Reiko and Ray were married by Reverend Sensho Sasaki in 1964.  Prior to their wedding, they had to go through the old ritual of having a “Baishakunin” (“go-between”) from both families.  When Ray’s parents visited with their Baishakunin, Mr. and Mrs. Tomizo Furuichi, Reiko had to serve the tea and then leave the room.  From the kitchen, she could listen in on the conversation.  It was exciting as Reiko’s cousin went through the ritual the prior year.  The groom’s parents would come bearing a tray with Japanese envelopes tied with “Mizuhiki” ceremonial paper cord in “Kyukyodo” inextricable knots.  A dowry in reverse. Ray and Reiko were married in the Mountain View Buddhist Temple, which is now the YBA Hall.  They received an Obutsudan and Onenjus from the Temple as gifts.


After Ray graduated from San Jose State, his first job was as a commercial artist with an ad agency in Reno, NV.  While in Reno, they welcomed the birth of their daughter, Kari Mieko, in 1965.  In 1967, the family moved back to the Bay Area.

After Kari started school, Reiko worked part-time for State Farm Insurance and Min Uyehara was her last boss.  Reiko then went into business designing and sewing evening clothes.  She did a number of fashion shows for Yu-Ai Kai, CHIAM and Pola, and retired at age 50.  One day Ray told her that San Jose Airport were looking for Japanese speakers.  She didn’t want to go, but he said, “just go see what it’s about.”  Reiko came home with a job with American Airlines for the new Tokyo flight with American’s Special Services.  She went on to a management position dealing with the daily Tokyo and domestic flights with First Class and VIP passengers.  She retired in 2005.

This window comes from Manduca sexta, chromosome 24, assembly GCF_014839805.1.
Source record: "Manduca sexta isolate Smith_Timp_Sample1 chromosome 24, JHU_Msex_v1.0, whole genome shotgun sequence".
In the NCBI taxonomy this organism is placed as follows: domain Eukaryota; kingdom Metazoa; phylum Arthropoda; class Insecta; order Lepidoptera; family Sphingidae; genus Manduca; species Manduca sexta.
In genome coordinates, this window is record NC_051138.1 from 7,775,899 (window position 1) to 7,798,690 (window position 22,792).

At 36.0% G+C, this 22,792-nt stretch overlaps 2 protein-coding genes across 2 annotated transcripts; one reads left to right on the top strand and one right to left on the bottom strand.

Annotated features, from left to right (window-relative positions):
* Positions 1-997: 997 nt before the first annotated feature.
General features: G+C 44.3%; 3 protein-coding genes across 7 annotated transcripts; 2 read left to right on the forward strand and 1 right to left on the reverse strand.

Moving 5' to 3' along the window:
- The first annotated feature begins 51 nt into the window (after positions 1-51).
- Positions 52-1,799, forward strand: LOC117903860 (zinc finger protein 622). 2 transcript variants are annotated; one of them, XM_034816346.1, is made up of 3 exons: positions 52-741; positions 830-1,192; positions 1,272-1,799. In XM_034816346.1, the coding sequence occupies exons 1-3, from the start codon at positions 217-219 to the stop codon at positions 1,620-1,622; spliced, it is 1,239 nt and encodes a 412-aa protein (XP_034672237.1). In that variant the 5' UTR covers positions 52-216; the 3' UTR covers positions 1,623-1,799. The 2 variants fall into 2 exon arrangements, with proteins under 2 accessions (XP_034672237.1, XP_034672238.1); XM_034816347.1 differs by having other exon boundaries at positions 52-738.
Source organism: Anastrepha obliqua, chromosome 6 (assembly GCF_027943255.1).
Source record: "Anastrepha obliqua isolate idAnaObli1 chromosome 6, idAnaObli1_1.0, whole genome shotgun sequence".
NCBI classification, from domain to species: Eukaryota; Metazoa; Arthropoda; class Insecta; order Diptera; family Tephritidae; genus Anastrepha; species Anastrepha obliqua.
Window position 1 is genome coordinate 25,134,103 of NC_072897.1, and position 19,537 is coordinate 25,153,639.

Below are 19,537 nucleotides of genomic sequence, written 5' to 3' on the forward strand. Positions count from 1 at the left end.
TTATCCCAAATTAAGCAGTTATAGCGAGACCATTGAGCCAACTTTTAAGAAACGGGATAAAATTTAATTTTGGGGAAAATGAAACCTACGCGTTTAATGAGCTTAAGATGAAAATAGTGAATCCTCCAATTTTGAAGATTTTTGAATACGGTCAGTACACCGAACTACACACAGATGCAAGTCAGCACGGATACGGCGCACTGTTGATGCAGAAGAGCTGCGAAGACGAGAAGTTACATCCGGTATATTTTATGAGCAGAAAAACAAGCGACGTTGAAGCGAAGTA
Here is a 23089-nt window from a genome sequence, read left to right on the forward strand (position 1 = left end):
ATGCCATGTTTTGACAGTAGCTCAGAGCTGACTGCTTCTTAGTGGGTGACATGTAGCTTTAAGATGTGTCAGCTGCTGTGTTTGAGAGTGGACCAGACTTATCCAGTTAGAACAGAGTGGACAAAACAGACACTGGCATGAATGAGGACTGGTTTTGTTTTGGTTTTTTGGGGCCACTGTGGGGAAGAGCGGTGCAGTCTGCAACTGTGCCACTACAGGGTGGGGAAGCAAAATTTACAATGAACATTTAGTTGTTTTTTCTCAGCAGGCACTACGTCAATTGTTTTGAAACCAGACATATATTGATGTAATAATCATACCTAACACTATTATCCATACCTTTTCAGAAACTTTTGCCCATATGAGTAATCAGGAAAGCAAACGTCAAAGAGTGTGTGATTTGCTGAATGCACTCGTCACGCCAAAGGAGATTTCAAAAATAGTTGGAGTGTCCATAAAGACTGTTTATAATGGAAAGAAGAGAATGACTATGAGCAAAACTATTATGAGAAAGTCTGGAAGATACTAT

Ray had a long career as a graphic and commercial artist having worked for advertising and electronic companies.  In 1982, he started his own freelance business.  He shared his talents with MVBT with several projects.  In 1990, he helped George Abey produce and design the MVBT 25th Anniversary album, Echo I.  He was very impressed at George’s talents, as a writer, artist and his woodcuts for the album.  In 2009, Amy Imai asked Ray to be co-editor and design and produce the MVBT 50th Anniversary album, Echo II, for publication in 2012.  He says that “without the support of co-editor Richard Fujikawa, the album staff, and contributions from all the Temple organization, this project could not have been done.”  Ray’s artwork is highlighted on the cover of the first Mountain View Buddhist Temple Cookbook.  Reiko’s illustrations are also in the cookbook.  After a few revisions to the cover art, the Temple is now using it as the Temple logo.  Ray was also the layout consultant for the Senior Activities Cookbook with Reiko as the illustrator.

With the encouragement from Yas Shimoguchi, Ray started the YABA-ABA in 1972.  He served as its first President and Yas was Vice President.  Prior to committing to join the ABA national organization, Ray and Reiko went on a scouting trip to attend an ABA conference in Fresno.  Most of the attendees were their parents’ age.  After reporting back to the group, the name was changed to “Young Adult Buddhist Association-Adult Buddhist Association” (YABA-ABA).  One of the big events that year was the Hawaiian luau.  The YABA crew had to dig a large pit behind the Sangha Hall patio to cook the pig underground with lava rocks.  Approximately 130 guests enjoyed the Hawaiian feast, with lomilomi salmon and all the trimmings.  Intended to be a one-time event, the Luau became an annual MVBT fundraiser for many years.  In 1972 the YABA-ABA held the first Reverend Sensho Sasaki Memorial Golf Tournament, organized by Ted Abe, who also ended up winning the tournament.